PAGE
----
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Euthanasia

Euthanasia

Sadly, euthanasia is part of owning a pet and it is a decision that many pet owners eventually may have to face. No one wishes to see their beloved pet suffer. We at The Charlesworth Veterinary Surgery provide this very important service, in order to save a pet from unnecessary suffering. We aim to help you and your pet through this awful time with sympathy and understanding.

Taking responsibility for a pain-free, peaceful death is one of the kindest acts an owner can do for a much-loved pet. We understand how hard this decision has been for you.

If you are considering euthanasia of a healthy pet then please talk to us about the reasons; do not forget that re-homing may be a better option. Ask our advice – many professionals can assist with solving behavioural problems, and we have information on re-homing and can support you with this. Our Clay Cross and South Normanton surgery staff are ready to help you at this difficult time.

Before coming to the final decision to ‘put your pet to sleep’ we always advise having a discussion with the vet. Modern veterinary medicine has progressed massively over the decades and what owner’s often think of as ‘old age’ can often be manageable, even curable, illnesses and your pet may be able to have months or years of good quality life with appropriate treatment. Sadly, we realise this may not be the case and few pets die peacefully in their sleep at home as we would wish. Most reach a point when their quality of life has deteriorated so much that a difficult, heart breaking decision has to be made.

How is euthanasia carried out?

It is not something we want to think about but we want you to be prepared. For dogs, cats and rabbits the vet will clip a small area of fur off the front leg (or ear for rabbits) while the nurse holds your pet. A spirit swab will be applied to the clipped area to help us see the vein more easily. The nurse will then ‘raise the vein’ by applying light pressure to your pet’s foreleg (or ear). The vet will then inject an overdose of pentobarbitone anaesthetic into the vein. In most cases your pet will be asleep within a matter of seconds and all heart and brain activity will stop within another few seconds. At this point your pet has passed away but after a few seconds they may twitch and take a few last breaths, they may also empty their bladder and bowels. These are signs they have passed away and are to be expected, they are not signs your pet is fighting the drug. In very poorly animals there may be different events but the vet will discuss this with you.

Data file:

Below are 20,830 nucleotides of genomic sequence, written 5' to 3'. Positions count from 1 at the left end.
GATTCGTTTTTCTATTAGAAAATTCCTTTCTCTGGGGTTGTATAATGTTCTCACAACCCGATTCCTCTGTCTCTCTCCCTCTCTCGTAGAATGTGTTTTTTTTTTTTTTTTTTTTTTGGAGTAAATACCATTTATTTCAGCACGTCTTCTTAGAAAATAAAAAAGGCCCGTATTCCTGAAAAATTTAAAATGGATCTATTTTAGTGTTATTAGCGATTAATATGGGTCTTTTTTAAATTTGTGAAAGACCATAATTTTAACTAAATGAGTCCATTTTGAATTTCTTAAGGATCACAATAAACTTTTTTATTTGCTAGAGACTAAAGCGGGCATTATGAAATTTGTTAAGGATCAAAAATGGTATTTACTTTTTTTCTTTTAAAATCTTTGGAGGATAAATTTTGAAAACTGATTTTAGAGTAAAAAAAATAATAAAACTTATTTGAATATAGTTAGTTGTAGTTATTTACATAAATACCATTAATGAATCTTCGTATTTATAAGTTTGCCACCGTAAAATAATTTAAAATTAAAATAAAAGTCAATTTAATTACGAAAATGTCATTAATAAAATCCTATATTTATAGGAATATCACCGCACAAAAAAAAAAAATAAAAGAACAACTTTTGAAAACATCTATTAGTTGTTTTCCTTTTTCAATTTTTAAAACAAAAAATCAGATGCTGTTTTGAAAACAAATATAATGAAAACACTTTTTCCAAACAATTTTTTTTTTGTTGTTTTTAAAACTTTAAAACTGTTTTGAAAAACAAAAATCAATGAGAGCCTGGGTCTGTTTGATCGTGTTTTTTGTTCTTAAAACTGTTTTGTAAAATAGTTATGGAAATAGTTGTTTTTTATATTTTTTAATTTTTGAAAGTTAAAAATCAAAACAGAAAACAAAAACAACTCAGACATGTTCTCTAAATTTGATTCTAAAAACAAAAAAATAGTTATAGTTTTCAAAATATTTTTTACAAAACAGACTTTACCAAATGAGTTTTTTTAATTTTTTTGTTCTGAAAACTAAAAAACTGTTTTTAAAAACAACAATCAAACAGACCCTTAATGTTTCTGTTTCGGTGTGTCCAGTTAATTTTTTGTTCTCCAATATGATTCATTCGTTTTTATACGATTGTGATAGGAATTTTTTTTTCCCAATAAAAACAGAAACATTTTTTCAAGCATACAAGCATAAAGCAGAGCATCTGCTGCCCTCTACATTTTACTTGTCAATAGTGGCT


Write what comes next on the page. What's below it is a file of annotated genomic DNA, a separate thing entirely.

The nurse will usually hold your pet during euthanasia if that is ok with you, we find that in most cases this allows a more peaceful passing, but of course your pet will want to know you are there, so its fine to be with your pet and stroke them if you wish, this may soothe and reassure them if they are worrying about things. If you are not able to stay with them then that's ok, we will comfort them as though they were our own.

For some types of small pet we may take them into a theatre and give them some anaesthetic gas until they are asleep, this means they will be unaware when we give them their injection and limits their stress and upset.

Should you stay with your pet during euthanasia?
This is entirely your choice. Your pet may worry if you leave them, and It may be a comfort to you to see that euthanasia is usually a quick and gentle process, but try not to feel guilty if you feel unable to stay – it can all be just be too much - and if you get very upset then this unfortunately may upset your pet. If you don’t stay but wish to see your pet afterwards then that is fine too.

What happens afterwards?
You can take your pet home to be buried if you wish, but most people choose to have their pet cremated. The standard cremation is a communal cremation where so you will not get your pets ashes back. If you wish to have your pets ashes returned then this is something that we can arrange. There are several options you need to consider for ashes return but we will go through these with you at the time.

It is entirely natural to feel upset when your beloved pet passes away. After all, your pet is a best friend and family member. Do not be embarrassed about showing your emotions –  we understand your heartbreak, veterinary staff have to stay strong for you and your pet but it does make us very sad. It takes time to get over the loss of a loved pet and, although reactions differ, very often a mixture of feelings – sadness, loneliness and anger – can follow after the initial shock of losing them. Grief affects us in different ways, please do talk to us if you are struggling to cope.

Try not to feel guilty though or blame yourself – the decision for euthanasia is only ever taken with your pet’s best interests at heart and must be made to avoid suffering. Some people find themselves questioning whether they did the right thing, It is normal to feel some doubt, though this will ease in time.

Pet Bereavement Support Service

Sometimes it helps to share your feelings with someone who knows from personal experience how distressing the loss of a pet can be, and who will listen with compassion and sympathy. 

The Pet Bereavement Support Service is a telephone helpline and email service that offers such support to bereaved pet owners, through a national network of trained volunteer be-frienders. It is provided by the Blue Cross

Telephone: 0800 096 6606 (seven days a week 8.30am-8.30pm)